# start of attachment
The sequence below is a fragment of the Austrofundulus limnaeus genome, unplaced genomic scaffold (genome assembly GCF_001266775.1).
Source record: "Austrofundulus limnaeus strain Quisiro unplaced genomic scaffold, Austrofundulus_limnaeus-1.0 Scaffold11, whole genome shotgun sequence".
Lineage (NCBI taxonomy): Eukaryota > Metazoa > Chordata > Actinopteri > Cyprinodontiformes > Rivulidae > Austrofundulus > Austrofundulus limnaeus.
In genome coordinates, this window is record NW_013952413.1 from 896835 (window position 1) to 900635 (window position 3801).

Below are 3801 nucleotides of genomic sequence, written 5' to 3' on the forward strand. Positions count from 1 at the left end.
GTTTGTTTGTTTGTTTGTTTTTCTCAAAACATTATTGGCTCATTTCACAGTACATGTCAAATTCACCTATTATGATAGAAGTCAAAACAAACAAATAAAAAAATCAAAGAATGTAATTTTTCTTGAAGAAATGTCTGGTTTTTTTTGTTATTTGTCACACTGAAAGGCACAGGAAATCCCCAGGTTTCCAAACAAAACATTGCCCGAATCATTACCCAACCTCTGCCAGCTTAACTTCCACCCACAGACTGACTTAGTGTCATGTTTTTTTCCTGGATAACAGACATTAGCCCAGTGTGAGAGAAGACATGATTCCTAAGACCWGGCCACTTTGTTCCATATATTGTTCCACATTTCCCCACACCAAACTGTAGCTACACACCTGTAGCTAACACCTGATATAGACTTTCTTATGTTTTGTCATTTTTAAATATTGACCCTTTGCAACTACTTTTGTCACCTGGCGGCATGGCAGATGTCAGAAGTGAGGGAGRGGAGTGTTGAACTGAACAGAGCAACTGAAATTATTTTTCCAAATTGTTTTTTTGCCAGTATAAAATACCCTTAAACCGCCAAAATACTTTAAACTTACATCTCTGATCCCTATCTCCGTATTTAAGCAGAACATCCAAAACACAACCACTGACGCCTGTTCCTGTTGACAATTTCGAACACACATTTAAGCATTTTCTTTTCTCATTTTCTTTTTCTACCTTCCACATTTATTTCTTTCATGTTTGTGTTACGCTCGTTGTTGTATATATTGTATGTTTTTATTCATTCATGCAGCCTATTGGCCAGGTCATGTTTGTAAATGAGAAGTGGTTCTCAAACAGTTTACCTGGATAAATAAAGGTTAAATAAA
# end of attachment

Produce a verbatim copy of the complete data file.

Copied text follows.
The sequence below is a fragment of the Austrofundulus limnaeus genome, unplaced genomic scaffold (genome assembly GCF_001266775.1).
Source record: "Austrofundulus limnaeus strain Quisiro unplaced genomic scaffold, Austrofundulus_limnaeus-1.0 Scaffold11, whole genome shotgun sequence".
Lineage (NCBI taxonomy): Eukaryota > Metazoa > Chordata > Actinopteri > Cyprinodontiformes > Rivulidae > Austrofundulus > Austrofundulus limnaeus.
In genome coordinates, this window is record NW_013952413.1 from 896835 (window position 1) to 900635 (window position 3801).

Below are 3801 nucleotides of genomic sequence, written 5' to 3' on the forward strand. Positions count from 1 at the left end.
GTTTGTTTGTTTGTTTGTTTTTCTCAAAACATTATTGGCTCATTTCACAGTACATGTCAAATTCACCTATTATGATAGAAGTCAAAACAAACAAATAAAAAAATCAAAGAATGTAATTTTTCTTGAAGAAATGTCTGGTTTTTTTTGTTATTTGTCACACTGAAAGGCACAGGAAATCCCCAGGTTTCCAAACAAAACATTGCCCGAATCATTACCCAACCTCTGCCAGCTTAACTTCCACCCACAGACTGACTTAGTGTCATGTTTTTTTCCTGGATAACAGACATTAGCCCAGTGTGAGAGAAGACATGATTCCTAAGACCWGGCCACTTTGTTCCATATATTGTTCCACATTTCCCCACACCAAACTGTAGCTACACACCTGTAGCTAACACCTGATATAGACTTTCTTATGTTTTGTCATTTTTAAATATTGACCCTTTGCAACTACTTTTGTCACCTGGCGGCATGGCAGATGTCAGAAGTGAGGGAGRGGAGTGTTGAACTGAACAGAGCAACTGAAATTATTTTTCCAAATTGTTTTTTTGCCAGTATAAAATACCCTTAAACCGCCAAAATACTTTAAACTTACATCTCTGATCCCTATCTCCGTATTTAAGCAGAACATCCAAAACACAACCACTGACGCCTGTTCCTGTTGACAATTTCGAACACACATTTAAGCATTTTCTTTTCTCATTTTCTTTTTCTACCTTCCACATTTATTTCTTTCATGTTTGTGTTACGCTCGTTGTTGTATATATTGTATGTTTTTATTCATTCATGCAGCCTATTGGCCAGGTCATGTTTGTAAATGAGAAGTGGTTCTCAAACAGTTTACCTGGATAAATAAAGGTTAAATAAA